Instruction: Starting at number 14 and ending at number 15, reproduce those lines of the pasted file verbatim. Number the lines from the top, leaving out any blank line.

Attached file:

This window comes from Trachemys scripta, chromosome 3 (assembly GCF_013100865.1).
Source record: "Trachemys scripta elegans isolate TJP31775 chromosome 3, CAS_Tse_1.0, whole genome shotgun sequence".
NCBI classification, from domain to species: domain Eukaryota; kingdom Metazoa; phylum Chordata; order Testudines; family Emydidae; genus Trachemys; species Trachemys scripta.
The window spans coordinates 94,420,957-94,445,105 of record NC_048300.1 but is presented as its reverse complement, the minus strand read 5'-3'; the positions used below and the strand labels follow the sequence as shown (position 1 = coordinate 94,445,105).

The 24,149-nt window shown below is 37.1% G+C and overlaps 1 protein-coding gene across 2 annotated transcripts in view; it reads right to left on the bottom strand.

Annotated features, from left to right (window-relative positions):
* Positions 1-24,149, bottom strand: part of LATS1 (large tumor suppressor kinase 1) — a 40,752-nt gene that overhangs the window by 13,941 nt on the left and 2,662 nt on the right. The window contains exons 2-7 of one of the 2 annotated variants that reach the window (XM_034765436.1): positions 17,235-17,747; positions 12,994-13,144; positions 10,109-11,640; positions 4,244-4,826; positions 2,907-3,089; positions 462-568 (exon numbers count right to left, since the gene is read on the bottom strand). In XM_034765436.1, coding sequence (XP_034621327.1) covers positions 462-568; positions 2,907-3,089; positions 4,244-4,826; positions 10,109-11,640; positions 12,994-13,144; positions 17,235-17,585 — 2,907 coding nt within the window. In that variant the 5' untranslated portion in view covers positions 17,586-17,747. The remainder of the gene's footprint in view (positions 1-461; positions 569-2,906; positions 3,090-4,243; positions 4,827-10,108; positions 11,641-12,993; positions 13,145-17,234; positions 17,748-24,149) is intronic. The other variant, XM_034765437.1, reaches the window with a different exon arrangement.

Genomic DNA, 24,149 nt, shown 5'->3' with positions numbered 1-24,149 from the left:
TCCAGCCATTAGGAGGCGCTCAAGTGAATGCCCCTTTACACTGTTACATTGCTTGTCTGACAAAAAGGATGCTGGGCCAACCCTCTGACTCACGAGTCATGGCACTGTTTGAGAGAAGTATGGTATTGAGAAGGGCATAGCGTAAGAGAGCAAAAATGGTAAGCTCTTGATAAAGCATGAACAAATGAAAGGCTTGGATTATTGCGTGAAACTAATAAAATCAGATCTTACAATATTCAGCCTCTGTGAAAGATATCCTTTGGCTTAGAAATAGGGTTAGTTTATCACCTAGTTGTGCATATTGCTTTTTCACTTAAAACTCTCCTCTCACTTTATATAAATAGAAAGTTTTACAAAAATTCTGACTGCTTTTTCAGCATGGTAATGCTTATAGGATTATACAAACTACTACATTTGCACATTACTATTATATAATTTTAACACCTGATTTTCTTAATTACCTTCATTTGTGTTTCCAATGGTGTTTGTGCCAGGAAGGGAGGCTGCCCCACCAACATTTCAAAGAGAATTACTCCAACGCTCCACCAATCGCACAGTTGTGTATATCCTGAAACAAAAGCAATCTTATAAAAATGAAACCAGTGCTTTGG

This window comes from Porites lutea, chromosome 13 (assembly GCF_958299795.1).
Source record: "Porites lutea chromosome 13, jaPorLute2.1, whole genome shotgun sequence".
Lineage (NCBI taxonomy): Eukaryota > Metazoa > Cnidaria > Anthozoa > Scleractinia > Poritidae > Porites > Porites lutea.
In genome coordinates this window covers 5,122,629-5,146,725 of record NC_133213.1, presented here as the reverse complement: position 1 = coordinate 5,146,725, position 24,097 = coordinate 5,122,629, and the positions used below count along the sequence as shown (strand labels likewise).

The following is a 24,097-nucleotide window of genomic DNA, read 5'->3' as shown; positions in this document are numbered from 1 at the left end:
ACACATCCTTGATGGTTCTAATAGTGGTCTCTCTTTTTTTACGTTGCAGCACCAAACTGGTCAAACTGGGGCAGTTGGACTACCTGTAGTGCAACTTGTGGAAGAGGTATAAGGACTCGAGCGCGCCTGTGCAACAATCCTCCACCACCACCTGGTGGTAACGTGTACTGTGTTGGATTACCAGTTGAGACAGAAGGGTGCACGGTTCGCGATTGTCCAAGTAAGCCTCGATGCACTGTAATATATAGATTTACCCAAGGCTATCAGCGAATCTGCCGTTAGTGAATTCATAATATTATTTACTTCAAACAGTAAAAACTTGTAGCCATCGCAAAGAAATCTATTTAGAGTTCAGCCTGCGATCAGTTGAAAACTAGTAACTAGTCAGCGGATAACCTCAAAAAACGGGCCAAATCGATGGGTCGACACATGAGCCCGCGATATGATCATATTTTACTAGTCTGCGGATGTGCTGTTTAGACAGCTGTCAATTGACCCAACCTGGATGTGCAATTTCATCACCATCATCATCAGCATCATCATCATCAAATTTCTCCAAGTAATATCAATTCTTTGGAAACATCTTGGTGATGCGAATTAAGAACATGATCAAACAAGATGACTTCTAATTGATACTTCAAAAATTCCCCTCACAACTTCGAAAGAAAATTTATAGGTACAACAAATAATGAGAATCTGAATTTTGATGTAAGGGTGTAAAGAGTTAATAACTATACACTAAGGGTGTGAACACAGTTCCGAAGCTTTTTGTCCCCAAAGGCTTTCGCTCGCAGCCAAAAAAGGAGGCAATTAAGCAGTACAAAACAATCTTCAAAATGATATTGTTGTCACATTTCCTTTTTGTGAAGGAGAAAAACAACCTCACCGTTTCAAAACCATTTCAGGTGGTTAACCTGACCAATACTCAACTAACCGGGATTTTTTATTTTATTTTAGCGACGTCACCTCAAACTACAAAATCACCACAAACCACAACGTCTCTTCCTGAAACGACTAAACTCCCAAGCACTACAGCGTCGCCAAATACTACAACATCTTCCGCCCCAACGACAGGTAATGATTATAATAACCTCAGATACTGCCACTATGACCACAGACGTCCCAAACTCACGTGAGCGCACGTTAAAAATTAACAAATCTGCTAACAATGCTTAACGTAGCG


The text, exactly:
The following is a 24,097-nucleotide window of genomic DNA, read 5'->3' as shown; positions in this document are numbered from 1 at the left end:
ACACATCCTTGATGGTTCTAATAGTGGTCTCTCTTTTTTTACGTTGCAGCACCAAACTGGTCAAACTGGGGCAGTTGGACTACCTGTAGTGCAACTTGTGGAAGAGGTATAAGGACTCGAGCGCGCCTGTGCAACAATCCTCCACCACCACCTGGTGGTAACGTGTACTGTGTTGGATTACCAGTTGAGACAGAAGGGTGCACGGTTCGCGATTGTCCAAGTAAGCCTCGATGCACTGTAATATATAGATTTACCCAAGGCTATCAGCGAATCTGCCGTTAGTGAATTCATAATATTATTTACTTCAAACAGTAAAAACTTGTAGCCATCGCAAAGAAATCTATTTAGAGTTCAGCCTGCGATCAGTTGAAAACTAGTAACTAGTCAGCGGATAACCTCAAAAAACGGGCCAAATCGATGGGTCGACACATGAGCCCGCGATATGATCATATTTTACTAGTCTGCGGATGTGCTGTTTAGACAGCTGTCAATTGACCCAACCTGGATGTGCAATTTCATCACCATCATCATCAGCATCATCATCATCAAATTTCTCCAAGTAATATCAATTCTTTGGAAACATCTTGGTGATGCGAATTAAGAACATGATCAAACAAGATGACTTCTAATTGATACTTCAAAAATTCCCCTCACAACTTCGAAAGAAAATTTATAGGTACAACAAATAATGAGAATCTGAATTTTGATGTAAGGGTGTAAAGAGTTAATAACTATACACTAAGGGTGTGAACACAGTTCCGAAGCTTTTTGTCCCCAAAGGCTTTCGCTCGCAGCCAAAAAAGGAGGCAATTAAGCAGTACAAAACAATCTTCAAAATGATATTGTTGTCACATTTCCTTTTTGTGAAGGAGAAAAACAACCTCACCGTTTCAAAACCATTTCAGGTGGTTAACCTGACCAATACTCAACTAACCGGGATTTTTTATTTTATTTTAGCGACGTCACCTCAAACTACAAAATCACCACAAACCACAACGTCTCTTCCTGAAACGACTAAACTCCCAAGCACTACAGCGTCGCCAAATACTACAACATCTTCCGCCCCAACGACAGGTAATGATTATAATAACCTCAGATACTGCCACTATGACCACAGACGTCCCAAACTCACGTGAGCGCACGTTAAAAATTAACAAATCTGCTAACAATGCTTAACGTAGCG